Do I Really Need a GSA Schedule to Win Government Contracts? Blog Feature
David Baldino

By: David Baldino on October 13th, 2015

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Do I Really Need a GSA Schedule to Win Government Contracts?

GSA Schedule | Contracts | 2 Min Read

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Companies are able to win government contracts without a GSA Schedule, but you are absolutely limiting yourself to fully capturing federal spending compared to if you did have a GSA Schedule. Many government agencies are required to purchase goods through the GSA Schedule along with other Government-Wide Acquisition Contracts (GWACs).

The GSA Schedule provides government buyers with vetted pricing, which has been awarded under the Federal Acquisition Regulation (FAR) and the Defense Federal Acquisition Regulation (DFAR). This vetted pricing ensures that all procurement is not only compliant, but that it has been negotiated for the government buyer to receive the absolute best price. Additionally, this enables for less risk to be endured by either party, allowing a fluid transaction.

For example, without a GSA Schedule you can win contracts with the Department of Veterans Affairs (VA) through competitively bid solicitations, but this is giving you a very narrow avenue of federal buyers and that’s if you are even able to win a VA contract, which in many cases is quite difficult.

Cooperative Purchasing Contracts

Another route you can take if you do not have a GSA Schedule, is through Cooperative Purchasing contracts. These contracts utilize competitively awarded pricing under a master agreement, which then gives the contractor the ability to use this pricing not only at a national level, but at a state and local level as well. These contracts include National Association of State Procurement Officials (NASPO) ValuePoint, The Cooperative Purchasing Network (TCPN) and the National Cooperative Purchasing Alliance (NCPA). However these contracts are awarded under competitive bids and do not enable you to sell directly to federal agencies. These focus on state and local agencies, higher education, and also on school districts.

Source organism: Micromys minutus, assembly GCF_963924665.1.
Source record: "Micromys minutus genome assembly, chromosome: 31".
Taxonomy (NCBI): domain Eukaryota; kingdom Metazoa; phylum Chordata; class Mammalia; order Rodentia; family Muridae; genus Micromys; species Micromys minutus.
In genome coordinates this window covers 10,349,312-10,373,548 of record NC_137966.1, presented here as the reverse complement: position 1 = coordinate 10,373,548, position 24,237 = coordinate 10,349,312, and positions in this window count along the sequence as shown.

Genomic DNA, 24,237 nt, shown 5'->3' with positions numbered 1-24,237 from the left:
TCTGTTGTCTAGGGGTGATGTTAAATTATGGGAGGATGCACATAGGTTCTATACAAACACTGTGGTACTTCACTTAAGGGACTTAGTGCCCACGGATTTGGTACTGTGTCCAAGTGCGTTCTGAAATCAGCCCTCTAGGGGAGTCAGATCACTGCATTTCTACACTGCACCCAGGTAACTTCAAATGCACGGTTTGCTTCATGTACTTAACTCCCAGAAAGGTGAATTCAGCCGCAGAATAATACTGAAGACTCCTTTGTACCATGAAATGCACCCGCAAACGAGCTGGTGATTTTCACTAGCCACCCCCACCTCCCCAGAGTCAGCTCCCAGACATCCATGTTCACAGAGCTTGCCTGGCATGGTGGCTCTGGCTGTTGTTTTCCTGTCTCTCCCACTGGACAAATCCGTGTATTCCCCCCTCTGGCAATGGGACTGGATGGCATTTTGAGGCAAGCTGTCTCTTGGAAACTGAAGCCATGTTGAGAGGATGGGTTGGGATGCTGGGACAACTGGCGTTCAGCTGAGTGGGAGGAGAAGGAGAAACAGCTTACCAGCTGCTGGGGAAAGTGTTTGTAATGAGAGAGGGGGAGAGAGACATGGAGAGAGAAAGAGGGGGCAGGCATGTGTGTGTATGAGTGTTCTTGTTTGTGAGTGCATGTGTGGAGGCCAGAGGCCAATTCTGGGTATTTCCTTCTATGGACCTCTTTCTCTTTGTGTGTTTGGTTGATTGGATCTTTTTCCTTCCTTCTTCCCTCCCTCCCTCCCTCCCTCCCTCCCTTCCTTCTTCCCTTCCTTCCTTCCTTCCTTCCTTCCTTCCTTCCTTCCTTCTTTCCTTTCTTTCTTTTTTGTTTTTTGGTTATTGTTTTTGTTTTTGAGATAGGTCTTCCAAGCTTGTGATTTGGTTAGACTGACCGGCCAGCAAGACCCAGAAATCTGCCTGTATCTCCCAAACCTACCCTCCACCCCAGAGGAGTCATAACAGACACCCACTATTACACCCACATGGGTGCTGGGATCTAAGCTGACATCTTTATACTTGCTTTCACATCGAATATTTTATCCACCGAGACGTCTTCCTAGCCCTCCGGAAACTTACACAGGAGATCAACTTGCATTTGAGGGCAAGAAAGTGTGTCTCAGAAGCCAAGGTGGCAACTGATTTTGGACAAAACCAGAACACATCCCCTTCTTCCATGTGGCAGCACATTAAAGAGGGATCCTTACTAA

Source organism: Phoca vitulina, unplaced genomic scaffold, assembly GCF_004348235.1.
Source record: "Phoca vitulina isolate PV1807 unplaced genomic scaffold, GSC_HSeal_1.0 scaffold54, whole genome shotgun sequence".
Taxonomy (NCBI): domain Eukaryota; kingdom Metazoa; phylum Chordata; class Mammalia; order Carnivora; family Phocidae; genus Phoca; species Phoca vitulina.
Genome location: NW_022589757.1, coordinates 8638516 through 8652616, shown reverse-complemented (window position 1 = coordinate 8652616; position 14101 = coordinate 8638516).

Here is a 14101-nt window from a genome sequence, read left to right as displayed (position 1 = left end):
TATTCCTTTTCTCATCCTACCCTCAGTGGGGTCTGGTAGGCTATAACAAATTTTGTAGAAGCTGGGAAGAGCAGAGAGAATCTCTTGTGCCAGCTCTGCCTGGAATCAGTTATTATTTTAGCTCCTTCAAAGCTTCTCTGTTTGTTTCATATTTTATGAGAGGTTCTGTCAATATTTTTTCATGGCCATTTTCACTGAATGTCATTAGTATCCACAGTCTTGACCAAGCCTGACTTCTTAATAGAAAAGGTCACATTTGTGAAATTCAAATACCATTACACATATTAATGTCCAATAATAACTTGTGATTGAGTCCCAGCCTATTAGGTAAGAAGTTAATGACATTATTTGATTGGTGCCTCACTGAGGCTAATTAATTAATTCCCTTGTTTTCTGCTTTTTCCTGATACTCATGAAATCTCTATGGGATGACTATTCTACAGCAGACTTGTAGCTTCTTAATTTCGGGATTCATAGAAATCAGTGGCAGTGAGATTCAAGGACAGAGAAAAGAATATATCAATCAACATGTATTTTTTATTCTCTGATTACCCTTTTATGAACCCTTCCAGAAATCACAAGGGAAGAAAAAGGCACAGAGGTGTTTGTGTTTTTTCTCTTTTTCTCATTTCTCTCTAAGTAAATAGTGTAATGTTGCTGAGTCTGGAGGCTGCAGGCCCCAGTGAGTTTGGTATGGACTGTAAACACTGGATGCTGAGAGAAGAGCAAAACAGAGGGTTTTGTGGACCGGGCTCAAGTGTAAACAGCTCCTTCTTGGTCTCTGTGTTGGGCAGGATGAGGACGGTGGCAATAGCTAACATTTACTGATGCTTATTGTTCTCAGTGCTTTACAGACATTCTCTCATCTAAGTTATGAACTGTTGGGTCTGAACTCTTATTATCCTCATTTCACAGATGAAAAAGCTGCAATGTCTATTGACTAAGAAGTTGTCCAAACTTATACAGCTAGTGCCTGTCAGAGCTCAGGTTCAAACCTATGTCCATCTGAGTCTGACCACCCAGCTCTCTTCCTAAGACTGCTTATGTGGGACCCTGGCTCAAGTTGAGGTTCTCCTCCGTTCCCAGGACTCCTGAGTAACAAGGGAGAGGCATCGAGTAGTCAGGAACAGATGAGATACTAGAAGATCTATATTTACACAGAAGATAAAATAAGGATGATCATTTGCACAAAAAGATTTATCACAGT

Teaming Up with a GSA Channel Partner

Another option to win government contracts without having your own GSA Schedule is offering your products and/or services through a GSA channel partner, which gives you the ability to use an already awarded GSA Schedule contractor’s contract vehicle. This allows you take part in the government market place and removes the management and compliance associated with having your own GSA Schedule contract. If this route looks like a viable option, I suggest partnering with an established contractor who can give you the ability to grow and also mentor you on federal spending and procurement.

Capturing More Federal Spending Opportunities with a GSA Schedule

There are more opportunities to capture federal spending if you have a GSA Schedule. These additional opportunities include being able to decrease competitors by limiting other bidders to only other GSA Schedule contract holders. With a GSA Schedule contract, you do not need to seek out and bid on publically posted opportunities. Contract holders can utilize GSA eBuy, which is a Request for Quote (RFQ)/Request for Proposal (RFP) system designed to allow government buyers to request information, find sources, and prepare RFQs/RFPs, online, for millions of services and products offered through the GSA Schedule. This online tool enables any Schedule holder’s sales team to close a deal quickly instead of searching endlessly through several databases. 

Ultimately it is more beneficial to have a GSA Schedule to win government contracts. Not having a GSA Schedule limits your ability to see what is in the government marketplace and immediately puts you at disadvantage when trying to capture government spend.

 

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About David Baldino

A Lead Consultant at Winvale, David Baldino focuses on supporting large and small organizations in their efforts to successfully market to the Federal and State Governments. Advising customers on best practices for contractor and contract compliance in direct relation to the Federal Acquisition Regulations and the NASPO ValuePoint Cooperative Purchasing Program, David has allowed companies to focus on performance within these contract vehicles, and enable continuous growth. He has also worked with other cooperative purchasing contract vehicles including Texas DIR, the National Cooperative Purchasing Alliance (NCPA), and The Cooperative Purchasing Network (TCPN). David is a graduate of George Mason University and has attended both Georgetown University and the University of Oxford, where his studies consisted of History and Law.